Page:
This list is not meant to be exhaustive and it cannot, in one brief article, be exhaustive. It is included here to show us the great pause that should exist in changing our minds or our teaching on a matter where God has been vocal and specific. The weight of that is not insignificant or inconsequential. May we lovingly and wisely approach this matter and take great care before we relegate a matter of divine importance to a mere matter of human preference.

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Categories
culture singing worship

SCATTERED THOUGHTS ABOUT “OUR SONGS”

Neal Pollard

Disclaimer: I clearly recognize my own fallibility and potential short-sightedness on this and all matters.  Please be assured that the following is written with deepest love for the Savior, the saved, and the lost sinner. Prudence, wisdom, and Christ-like love should characterize all such discussions as these, and that is my intention. 

  • There is wisdom in an evangelistic congregation looking for more psalms, hymns and spiritual songs written in the late 1900s and the 2000s.
  • Our congregations need to be seeking talented people to write words and music for new songs that connect in melody and wording with those living today.
  • The songs in our songbooks (other than those directly quoting Scripture) are neither inspired nor infallible.  To note any archaic or befuddling words, lyrics, or tunes is not inherently sacrilegious.
  • Proper respect should be maintained for members, old or young, who love and are edified by our older songs.
  • Proper respect should be maintained for members, old or young, who love and are edified by our newer songs.
  • “Newer songs” do not automatically equal spiritually inferior or unscriptural songs.  “Older songs” do not automatically equal spiritually superior or scriptural songs.  Of course, the opposite is true of both types of songs.
  • It is neither wrong to sing every verse or omit one or more verses of a song.  A few songs make less sense, however, if verses are omitted.
  • Greater attention should be paid to the “horizontal aspect” of our singing; As our singing is to “teach and admonish one another” (Col. 3:16), we must be sure that we pay attention to this dimension of congregational singing.
  • As always, our task is not to judge the worshipfulness of anyone else but to be sure we are constantly striving to worship in song in spirit and truth, with understanding (John 4:24; 1 Cor. 14:15).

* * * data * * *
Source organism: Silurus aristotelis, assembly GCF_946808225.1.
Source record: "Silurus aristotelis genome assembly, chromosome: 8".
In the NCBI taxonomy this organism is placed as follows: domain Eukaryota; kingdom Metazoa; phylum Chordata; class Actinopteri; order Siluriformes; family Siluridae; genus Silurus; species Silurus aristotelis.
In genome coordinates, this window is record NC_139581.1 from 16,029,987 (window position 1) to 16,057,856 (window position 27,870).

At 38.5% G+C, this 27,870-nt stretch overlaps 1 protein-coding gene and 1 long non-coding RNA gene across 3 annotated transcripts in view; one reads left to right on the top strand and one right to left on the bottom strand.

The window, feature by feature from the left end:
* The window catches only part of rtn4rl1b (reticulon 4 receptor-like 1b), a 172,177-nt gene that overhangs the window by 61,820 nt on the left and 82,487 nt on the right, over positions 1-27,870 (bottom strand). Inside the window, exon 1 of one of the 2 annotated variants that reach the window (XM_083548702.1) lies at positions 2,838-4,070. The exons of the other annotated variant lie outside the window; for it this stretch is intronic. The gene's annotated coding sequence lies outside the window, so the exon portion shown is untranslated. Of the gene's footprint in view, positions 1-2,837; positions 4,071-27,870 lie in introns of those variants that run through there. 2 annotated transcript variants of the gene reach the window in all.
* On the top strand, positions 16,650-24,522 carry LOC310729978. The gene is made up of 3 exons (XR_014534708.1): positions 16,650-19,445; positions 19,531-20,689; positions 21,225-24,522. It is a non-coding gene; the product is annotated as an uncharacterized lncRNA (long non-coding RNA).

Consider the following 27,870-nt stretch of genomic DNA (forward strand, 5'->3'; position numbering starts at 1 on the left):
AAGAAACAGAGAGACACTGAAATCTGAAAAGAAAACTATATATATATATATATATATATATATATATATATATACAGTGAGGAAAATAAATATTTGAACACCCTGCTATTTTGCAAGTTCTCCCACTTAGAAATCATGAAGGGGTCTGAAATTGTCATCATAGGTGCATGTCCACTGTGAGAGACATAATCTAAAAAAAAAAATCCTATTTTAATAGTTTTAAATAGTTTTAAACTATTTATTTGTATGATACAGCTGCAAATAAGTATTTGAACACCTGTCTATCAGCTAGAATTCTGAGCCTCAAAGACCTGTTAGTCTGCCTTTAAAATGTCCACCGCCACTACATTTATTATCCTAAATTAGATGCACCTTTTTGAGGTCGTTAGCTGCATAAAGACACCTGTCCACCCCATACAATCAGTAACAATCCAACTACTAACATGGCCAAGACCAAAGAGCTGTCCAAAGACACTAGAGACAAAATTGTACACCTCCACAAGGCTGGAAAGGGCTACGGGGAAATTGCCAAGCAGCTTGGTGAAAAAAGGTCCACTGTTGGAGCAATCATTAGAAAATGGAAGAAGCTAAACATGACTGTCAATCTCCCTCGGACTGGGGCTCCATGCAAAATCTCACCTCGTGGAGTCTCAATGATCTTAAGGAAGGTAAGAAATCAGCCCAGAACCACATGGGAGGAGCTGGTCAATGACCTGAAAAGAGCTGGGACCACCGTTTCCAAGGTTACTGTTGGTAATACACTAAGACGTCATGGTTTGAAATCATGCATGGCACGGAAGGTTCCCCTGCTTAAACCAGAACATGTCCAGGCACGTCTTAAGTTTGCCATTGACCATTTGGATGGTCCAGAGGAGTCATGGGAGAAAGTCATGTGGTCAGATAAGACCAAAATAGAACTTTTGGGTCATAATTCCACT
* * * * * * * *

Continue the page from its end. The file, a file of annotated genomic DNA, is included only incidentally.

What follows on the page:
• It’s just as wrong to refuse to sing as it is to add to the command to sing.
  • While we never want to be fake or contrived in our emotions and expressions, we should give thought to what we convey as we sing in worship—enthusiasm or boredom, joy or consternation, interest or apathy, etc.
  • Suggestions for improving our singing in worship does not equate to a  “liberal agenda.”
  • Projecting songs is not a panacea for most of these issues.  However we read our songs, we must strive to focus on praising God and teaching each other.

Categories
singing

“He Has Put A New Song In My Mouth”

Neal Pollard

Pollards love singing and music. A few (and they usually are those who marry into the family) actually know a few things about either or both. We are thankful that “joyful noise” does not mean “pleasant melody.”

David was probably quite the songster. The “sweet psalmist” wrote the Jewish hymn book, songs used by God’s people over the course of two covenants and hundreds and hundreds of years. We still sing songs inspired by his inspired psalms, and some songs are derived, verbatim, from the sacred text. In Psalm 40:3, David declares, “He has put a new song in my mouth.”

Isn’t that true? Maybe, you used to sing “Nobody Knows The Trouble I’ve Seen” or “Am I Blue?” Now, we sing, “I’m Happy Today” and “I’m Redeemed.” Our favorite song might have been “Let’s Talk About Me.” Now, our anthem is, “Make Me A Servant” and “In The Service Of My King.” It used to be that our theme song was “We Are Living In A Material World” but now it’s “This World Is Not My Home.” Maybe, we used to sing “I’m So Lonesome I Could Cry” but now we can sing “God’s Family.”

The difference Jesus makes to us hits every facet of our lives. It impacts the very songs in our hearts. Not only will we sing the new song in heaven some day, we have a new song now.